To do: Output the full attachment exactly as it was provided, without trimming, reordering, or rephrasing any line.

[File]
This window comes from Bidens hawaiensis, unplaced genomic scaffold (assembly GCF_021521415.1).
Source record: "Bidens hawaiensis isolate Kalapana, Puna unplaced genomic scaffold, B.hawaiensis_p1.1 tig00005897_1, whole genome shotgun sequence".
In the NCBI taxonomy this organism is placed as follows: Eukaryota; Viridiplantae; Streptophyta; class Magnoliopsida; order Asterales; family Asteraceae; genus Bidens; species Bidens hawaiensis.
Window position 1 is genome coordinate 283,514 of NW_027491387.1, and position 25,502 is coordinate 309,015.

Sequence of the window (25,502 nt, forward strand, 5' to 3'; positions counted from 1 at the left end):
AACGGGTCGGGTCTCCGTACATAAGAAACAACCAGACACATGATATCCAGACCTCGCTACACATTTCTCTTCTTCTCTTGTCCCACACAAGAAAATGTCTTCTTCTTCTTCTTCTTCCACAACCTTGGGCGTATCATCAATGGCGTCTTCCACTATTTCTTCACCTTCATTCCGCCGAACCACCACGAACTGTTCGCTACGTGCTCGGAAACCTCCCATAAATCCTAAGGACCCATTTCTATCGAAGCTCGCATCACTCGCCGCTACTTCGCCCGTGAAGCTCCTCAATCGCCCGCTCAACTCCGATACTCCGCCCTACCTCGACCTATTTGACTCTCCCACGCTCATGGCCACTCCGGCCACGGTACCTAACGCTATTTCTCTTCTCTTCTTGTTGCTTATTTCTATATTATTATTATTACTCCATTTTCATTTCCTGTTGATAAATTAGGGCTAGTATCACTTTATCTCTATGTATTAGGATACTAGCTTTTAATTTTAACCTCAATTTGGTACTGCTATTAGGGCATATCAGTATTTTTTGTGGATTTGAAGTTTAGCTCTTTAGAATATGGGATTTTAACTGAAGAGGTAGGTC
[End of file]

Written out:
This window comes from Bidens hawaiensis, unplaced genomic scaffold (assembly GCF_021521415.1).
Source record: "Bidens hawaiensis isolate Kalapana, Puna unplaced genomic scaffold, B.hawaiensis_p1.1 tig00005897_1, whole genome shotgun sequence".
In the NCBI taxonomy this organism is placed as follows: Eukaryota; Viridiplantae; Streptophyta; class Magnoliopsida; order Asterales; family Asteraceae; genus Bidens; species Bidens hawaiensis.
Window position 1 is genome coordinate 283,514 of NW_027491387.1, and position 25,502 is coordinate 309,015.

Sequence of the window (25,502 nt, forward strand, 5' to 3'; positions counted from 1 at the left end):
AACGGGTCGGGTCTCCGTACATAAGAAACAACCAGACACATGATATCCAGACCTCGCTACACATTTCTCTTCTTCTCTTGTCCCACACAAGAAAATGTCTTCTTCTTCTTCTTCTTCCACAACCTTGGGCGTATCATCAATGGCGTCTTCCACTATTTCTTCACCTTCATTCCGCCGAACCACCACGAACTGTTCGCTACGTGCTCGGAAACCTCCCATAAATCCTAAGGACCCATTTCTATCGAAGCTCGCATCACTCGCCGCTACTTCGCCCGTGAAGCTCCTCAATCGCCCGCTCAACTCCGATACTCCGCCCTACCTCGACCTATTTGACTCTCCCACGCTCATGGCCACTCCGGCCACGGTACCTAACGCTATTTCTCTTCTCTTCTTGTTGCTTATTTCTATATTATTATTATTACTCCATTTTCATTTCCTGTTGATAAATTAGGGCTAGTATCACTTTATCTCTATGTATTAGGATACTAGCTTTTAATTTTAACCTCAATTTGGTACTGCTATTAGGGCATATCAGTATTTTTTGTGGATTTGAAGTTTAGCTCTTTAGAATATGGGATTTTAACTGAAGAGGTAGGTC